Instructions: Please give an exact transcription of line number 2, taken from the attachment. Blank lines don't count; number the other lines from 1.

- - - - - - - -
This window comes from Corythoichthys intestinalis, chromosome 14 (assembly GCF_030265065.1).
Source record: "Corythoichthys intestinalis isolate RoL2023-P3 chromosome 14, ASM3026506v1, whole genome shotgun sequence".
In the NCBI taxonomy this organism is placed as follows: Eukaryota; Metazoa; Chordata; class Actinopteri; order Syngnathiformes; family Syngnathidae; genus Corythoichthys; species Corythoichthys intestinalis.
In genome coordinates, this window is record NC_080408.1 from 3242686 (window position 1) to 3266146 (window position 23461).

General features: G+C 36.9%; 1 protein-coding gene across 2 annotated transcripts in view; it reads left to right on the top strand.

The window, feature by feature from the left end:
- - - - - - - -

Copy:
Source record: "Corythoichthys intestinalis isolate RoL2023-P3 chromosome 14, ASM3026506v1, whole genome shotgun sequence".